One of our favourite activities is trying to work out the cost of defence equipment from open sources but it’s like plaiting fog, pretty futile.
All sorts of costs are often thrown around as a means to justify an argument, usually those that think buying off the shelf is automatically going to result in better and/or cheaper equipment.
For example, the recent issues of Super Tucano’s for the RAF with the widely quoted figure of £4-5 million each or the US Blackhawk helicopter being compared to a Merlin or Lynx.
This article is interesting.
[browser-shot width=”600″ url=”http://edition.cnn.com/2010/WORLD/asiapcf/01/29/taiwan.arms/index.html”]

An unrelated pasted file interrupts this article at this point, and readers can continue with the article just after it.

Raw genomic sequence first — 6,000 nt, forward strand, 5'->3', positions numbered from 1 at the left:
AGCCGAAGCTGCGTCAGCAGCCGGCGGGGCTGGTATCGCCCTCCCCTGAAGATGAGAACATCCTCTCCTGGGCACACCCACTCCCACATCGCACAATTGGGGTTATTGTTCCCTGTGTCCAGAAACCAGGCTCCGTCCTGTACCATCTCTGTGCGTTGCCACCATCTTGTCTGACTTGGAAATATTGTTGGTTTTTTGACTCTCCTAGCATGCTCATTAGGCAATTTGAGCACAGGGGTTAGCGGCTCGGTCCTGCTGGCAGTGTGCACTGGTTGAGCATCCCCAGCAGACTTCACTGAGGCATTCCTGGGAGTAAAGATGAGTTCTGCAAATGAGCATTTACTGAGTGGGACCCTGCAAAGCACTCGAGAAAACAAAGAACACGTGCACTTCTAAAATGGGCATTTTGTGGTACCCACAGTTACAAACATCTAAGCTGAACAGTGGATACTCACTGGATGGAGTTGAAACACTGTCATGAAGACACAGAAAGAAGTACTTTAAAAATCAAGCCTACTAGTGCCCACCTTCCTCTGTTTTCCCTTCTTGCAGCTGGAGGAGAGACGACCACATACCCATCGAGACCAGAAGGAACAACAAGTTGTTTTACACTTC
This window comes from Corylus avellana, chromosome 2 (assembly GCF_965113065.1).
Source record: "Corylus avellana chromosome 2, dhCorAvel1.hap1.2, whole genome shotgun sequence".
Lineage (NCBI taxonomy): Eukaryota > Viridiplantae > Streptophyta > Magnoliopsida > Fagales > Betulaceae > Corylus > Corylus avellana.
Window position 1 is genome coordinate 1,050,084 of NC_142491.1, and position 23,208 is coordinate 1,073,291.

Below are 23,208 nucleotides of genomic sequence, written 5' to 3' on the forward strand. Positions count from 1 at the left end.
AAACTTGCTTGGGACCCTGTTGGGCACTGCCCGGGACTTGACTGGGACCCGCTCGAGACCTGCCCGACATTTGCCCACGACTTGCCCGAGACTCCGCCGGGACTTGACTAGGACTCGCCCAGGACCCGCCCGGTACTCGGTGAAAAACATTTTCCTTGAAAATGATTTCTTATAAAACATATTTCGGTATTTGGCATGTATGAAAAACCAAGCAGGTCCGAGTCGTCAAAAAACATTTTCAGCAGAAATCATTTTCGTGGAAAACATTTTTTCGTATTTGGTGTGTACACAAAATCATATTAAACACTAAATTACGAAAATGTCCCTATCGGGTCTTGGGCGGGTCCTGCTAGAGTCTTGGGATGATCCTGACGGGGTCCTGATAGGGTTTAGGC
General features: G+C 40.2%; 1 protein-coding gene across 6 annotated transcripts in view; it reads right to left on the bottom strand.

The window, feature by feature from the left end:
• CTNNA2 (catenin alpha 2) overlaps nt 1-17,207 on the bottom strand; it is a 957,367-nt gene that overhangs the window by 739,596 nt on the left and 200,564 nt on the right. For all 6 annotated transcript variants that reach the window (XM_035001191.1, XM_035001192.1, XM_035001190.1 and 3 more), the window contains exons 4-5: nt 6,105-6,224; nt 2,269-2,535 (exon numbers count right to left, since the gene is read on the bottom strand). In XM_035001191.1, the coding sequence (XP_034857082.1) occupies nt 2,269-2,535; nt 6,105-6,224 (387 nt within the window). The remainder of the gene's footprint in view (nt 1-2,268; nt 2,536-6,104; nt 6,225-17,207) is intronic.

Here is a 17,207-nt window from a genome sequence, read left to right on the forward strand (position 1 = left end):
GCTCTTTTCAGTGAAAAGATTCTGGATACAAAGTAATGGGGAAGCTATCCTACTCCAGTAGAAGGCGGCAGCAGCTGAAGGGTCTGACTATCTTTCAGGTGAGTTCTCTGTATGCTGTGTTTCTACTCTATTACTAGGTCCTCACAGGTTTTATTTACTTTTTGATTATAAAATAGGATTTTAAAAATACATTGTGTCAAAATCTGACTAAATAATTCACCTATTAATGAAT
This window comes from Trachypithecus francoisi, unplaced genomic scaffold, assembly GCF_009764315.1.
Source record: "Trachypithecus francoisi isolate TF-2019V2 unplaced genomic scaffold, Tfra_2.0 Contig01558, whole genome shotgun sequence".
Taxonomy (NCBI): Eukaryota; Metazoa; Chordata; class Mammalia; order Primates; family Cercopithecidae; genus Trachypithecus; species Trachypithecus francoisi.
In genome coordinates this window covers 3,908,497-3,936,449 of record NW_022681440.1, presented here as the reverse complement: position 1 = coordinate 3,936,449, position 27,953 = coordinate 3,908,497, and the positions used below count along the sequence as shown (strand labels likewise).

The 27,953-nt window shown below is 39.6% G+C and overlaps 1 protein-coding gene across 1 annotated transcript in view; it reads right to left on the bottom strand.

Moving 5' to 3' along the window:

The commonly quoted unit price for a UH60M Blackhawk is $14million, a figure generally seized upon by people who think we could buy them off the shelf for about £8million.
Taiwan is not an operator of the Blackhawk, much like the UK so perhaps the $3.1billion is a realistic figure that might include training equipment, logistics support and other costs outside of the basic equipment that any nation seeking to introduce a new type might be expected to face.
Making a simple calculation, $3.1billion divided by 60 is just under $52million each or £32million.
This just goes to show how difficult it is actually work out the costs of military equipment because there is much more to operating a helicopter than just buying it.